Luxury train mooted to draw Buddhists from China, Japan

As the Buddhist Circuit is the area where Buddhism originated and where theBuddha lived, the potential for Buddhist tourism expansion is enormous. File Photo  

The Commerce Ministry wants the Railways Ministry to consider running a luxury train, modelled on the ‘Palace on Wheels,’ on the ‘Buddhist Circuit.’

The aim is to attract big-spending tourists from countries such as China and Japan where Buddhism — which originated in India — has several followers, official sources told The Hindu.

The Commerce Ministry has been arguing of late for a liberal multiple-entry long-term visa regime to promote travel & tourism trade, and thereby increase India’s foreign exchange earnings.

Joint venture

The Commerce Ministry had recently asked Indian Railway Catering and Tourism Corporation (IRCTC) to look at joint ventures with China or Japan in this regard, sources said. IRCTC is the Indian Railways subsidiary that had in March 2007 introduced the ‘Mahaparinirvan Express’ (also known as the Buddhist Circuit Train). Such ventures will push the Chinese or Japanese partner to make equal efforts to market the Indian luxury train in their country.

The proposal comes even as the government is planning a promotional exercise to boost the ‘Buddhist Circuit’ through better linkages of Buddhist sites of importance in India with neighbouring Nepal.

The proposal follows feedback from Chinese and Japanese during bilateral discussions — largely complaints about “poor” infrastructure including Wi-Fi and broadband connectivity, and absence of sufficient luxury hotels.

Other complaints included “poor” connectivity to airports, “lack of cleanliness” in the Buddhist Circuit train and railway platforms, lack of access to warm water, not getting food of their choice and platforms not having luxury lounges.


These drawbacks have discouraged foreigners from repeat visits, the sources said. Following this, IRCTC had made a presentation before a Chinese delegation on the ‘Palace on Wheels’-concept and on other luxury/semi-luxury trains operating in India, they said.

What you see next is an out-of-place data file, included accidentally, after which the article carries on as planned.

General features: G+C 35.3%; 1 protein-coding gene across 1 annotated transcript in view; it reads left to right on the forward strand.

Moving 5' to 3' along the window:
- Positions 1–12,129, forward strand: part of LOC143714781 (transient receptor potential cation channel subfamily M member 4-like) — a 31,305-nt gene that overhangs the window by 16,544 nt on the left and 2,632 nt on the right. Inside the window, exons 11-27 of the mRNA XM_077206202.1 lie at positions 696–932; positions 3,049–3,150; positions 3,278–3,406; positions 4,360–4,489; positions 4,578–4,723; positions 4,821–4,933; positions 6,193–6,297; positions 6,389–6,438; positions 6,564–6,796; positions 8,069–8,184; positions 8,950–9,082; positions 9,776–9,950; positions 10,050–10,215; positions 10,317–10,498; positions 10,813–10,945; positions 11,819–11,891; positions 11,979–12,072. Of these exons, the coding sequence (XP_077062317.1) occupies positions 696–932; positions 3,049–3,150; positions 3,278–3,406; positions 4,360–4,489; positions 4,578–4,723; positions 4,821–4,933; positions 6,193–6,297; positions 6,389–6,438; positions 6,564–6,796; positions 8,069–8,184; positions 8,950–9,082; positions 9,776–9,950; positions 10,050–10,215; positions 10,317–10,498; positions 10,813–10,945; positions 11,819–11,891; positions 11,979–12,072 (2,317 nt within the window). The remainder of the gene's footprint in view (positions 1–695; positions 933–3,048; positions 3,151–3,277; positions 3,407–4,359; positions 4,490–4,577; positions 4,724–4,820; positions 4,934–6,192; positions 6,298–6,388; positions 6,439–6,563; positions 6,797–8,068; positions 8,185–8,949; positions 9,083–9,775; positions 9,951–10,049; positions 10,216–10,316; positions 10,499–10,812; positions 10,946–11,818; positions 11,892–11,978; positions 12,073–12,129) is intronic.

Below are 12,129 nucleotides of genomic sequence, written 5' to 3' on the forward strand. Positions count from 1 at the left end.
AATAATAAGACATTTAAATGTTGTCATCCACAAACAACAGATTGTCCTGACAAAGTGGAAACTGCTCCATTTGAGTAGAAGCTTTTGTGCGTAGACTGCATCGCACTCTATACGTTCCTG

When contacted, IRCTC chairman & managing director A K Manocha said he was not aware of such complaints, adding that IRCTC was open to every step that would help in promoting tourism in India.

The Commerce Ministry referred to a World Travel & Tourism Council report, according to which the Chinese spent $215 billion in 2015 on overseas travel, a 53 per cent annual jump.

The ministry has sought measures for India to attract a larger share of such spending in future by improving infrastructure and promoting Indian handicrafts and other items made in India.

500 million

There are about 500 million Buddhists worldwide. However, an International Finance Corporation (IFC) study on ‘Investing in the Buddhist Circuit (2014-18)’ said “India has only scratched the surface in attracting a meaningful share of religious Buddhist travellers.

Arrivals to India from Buddhist-dominated countries comprised a mere 0.005 per cent of all Buddhist adherents. Since the Buddhist Circuit is the area where Buddhism originated and where the Buddha lived, the potential for Buddhist tourism expansion is enormous.”

IFC study

The IFC study said the strategy to attract high-end explorers should include investments in “developing a wider range and higher quality of products, facilities, infrastructure, and aggressive promotion.”

It added that “these are wealthy local and international tourists. Very few visit the (Buddhist) circuit, as is evidenced by the lack of higher-quality tourist facilities.

“The circuit could be added to itineraries of higher spending travellers to other parts of Uttar Pradesh, Bihar and neighbouring areas; however this will require significant investment in suitable infrastructure.”

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Printable version | Dec 4, 2021 2:32:15 AM |

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